Tips for your new job….

Congratulations on getting your new job. You got through the application phase, you did well on your interview and you just accepted the offer for this new role. Now what?

Whether it’s your first job or your tenth, you are still about to start a new journey. You are about to meet new people and you will have new responsibilities. Using the following tips may get handy as you embark on your new career.


Understand how your boss communicates

It goes without say that you need to have a good relationship with your boss. Try to understand his communication style from day one. Every person has different ways of conveying messages and it’s important for you to learn your boss’s style. Whether he gives adequate notice or if he gives last minute instructions, it will be up to you to adapt to his style. Knowing how to plan your work around his communication style will get you far ahead in the game.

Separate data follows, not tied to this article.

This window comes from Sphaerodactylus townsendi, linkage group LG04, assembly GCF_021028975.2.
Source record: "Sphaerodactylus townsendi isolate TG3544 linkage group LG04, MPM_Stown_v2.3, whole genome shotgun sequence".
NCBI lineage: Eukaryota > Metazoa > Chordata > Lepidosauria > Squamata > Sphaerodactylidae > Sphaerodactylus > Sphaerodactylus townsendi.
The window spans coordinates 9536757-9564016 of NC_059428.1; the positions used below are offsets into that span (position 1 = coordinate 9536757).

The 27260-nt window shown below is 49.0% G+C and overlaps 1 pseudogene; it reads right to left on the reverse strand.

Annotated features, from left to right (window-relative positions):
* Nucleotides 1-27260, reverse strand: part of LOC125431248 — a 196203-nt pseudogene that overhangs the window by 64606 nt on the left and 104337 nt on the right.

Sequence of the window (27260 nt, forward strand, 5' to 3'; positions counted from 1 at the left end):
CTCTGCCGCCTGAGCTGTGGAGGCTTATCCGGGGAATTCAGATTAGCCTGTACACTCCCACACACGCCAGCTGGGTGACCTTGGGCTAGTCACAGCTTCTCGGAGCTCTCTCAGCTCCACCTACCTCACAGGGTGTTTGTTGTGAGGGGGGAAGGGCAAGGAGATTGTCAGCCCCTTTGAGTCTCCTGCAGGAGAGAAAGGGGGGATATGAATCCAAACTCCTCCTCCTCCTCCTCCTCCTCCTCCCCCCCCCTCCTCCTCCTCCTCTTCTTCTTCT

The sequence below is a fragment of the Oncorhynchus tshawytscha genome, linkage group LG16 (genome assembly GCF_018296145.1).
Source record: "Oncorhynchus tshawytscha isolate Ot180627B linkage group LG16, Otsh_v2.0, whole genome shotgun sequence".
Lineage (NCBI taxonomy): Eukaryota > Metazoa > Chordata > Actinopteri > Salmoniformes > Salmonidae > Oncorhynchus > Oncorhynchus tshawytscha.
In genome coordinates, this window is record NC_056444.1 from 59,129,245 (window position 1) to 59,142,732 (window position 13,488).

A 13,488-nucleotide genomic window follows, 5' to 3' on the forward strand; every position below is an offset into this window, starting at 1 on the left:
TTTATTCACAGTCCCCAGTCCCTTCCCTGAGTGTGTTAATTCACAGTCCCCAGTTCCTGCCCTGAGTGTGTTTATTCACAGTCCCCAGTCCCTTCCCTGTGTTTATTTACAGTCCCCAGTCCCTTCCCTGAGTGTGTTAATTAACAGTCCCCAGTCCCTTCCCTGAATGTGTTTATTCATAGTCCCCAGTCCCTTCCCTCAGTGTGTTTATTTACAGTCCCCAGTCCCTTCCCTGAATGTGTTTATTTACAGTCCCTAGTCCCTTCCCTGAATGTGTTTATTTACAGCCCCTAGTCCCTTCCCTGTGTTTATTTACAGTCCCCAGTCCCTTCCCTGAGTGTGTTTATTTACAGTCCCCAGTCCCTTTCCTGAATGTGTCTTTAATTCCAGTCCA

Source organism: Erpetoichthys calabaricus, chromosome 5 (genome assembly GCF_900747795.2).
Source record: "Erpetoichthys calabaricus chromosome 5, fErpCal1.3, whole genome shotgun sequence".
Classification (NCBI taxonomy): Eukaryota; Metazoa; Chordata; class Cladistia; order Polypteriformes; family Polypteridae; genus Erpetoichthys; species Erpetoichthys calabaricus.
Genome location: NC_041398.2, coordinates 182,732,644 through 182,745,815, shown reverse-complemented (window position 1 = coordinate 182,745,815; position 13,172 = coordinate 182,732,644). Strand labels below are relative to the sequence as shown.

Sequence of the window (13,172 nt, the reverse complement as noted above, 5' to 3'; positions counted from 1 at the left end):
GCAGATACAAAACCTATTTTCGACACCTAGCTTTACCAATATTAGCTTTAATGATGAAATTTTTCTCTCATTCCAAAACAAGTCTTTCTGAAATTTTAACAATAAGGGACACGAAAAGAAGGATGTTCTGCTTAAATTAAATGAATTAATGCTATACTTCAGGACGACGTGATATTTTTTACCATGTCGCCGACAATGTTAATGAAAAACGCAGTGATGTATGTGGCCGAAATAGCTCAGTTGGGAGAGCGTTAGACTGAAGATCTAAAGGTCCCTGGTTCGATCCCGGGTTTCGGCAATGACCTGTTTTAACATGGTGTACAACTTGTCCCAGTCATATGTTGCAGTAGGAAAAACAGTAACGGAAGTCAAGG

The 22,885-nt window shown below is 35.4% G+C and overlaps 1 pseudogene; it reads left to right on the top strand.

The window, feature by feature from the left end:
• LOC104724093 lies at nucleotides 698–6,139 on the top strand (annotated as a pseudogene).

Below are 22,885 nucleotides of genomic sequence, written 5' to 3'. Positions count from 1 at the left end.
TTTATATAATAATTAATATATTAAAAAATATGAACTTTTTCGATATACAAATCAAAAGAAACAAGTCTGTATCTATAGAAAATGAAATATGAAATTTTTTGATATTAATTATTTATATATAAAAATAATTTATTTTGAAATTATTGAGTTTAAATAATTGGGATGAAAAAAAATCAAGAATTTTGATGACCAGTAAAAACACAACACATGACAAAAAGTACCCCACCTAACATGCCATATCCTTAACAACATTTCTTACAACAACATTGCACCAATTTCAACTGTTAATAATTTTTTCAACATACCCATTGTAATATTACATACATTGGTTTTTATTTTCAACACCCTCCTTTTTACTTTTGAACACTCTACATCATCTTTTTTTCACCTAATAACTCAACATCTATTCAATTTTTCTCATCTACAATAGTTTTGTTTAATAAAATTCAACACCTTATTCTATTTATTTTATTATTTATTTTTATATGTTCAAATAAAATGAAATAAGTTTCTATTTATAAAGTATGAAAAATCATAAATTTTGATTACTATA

Understand how your role impacts the organization

Be as authentic as you can be. If you don’t know something, don’t be afraid to ask. Try to learn and understand everything about your job and how it links to the organization you’re in. This will help you understand the value you are bringing to the organization which will help you transcend the way you work.


Meet everyone in person

Plan to meet everyone who you will interact with in person. Go to their desks and get to put a face to the name. This way they will also be able to put a face to the new hire. People often respond faster to those who they know in person. Also by meeting your coworkers in person you will get to learn more about the office decorum and environment. That way you may blend faster in the organization. Be careful not to spend too much time walking around though.


Make your boss and organization look good

Try to identify where your boss and/or your organization are struggling with an issue and identify areas/solutions which you can help with. By helping with such issues your boss will immediately look good in front of his bosses which will show him how you add value to his team.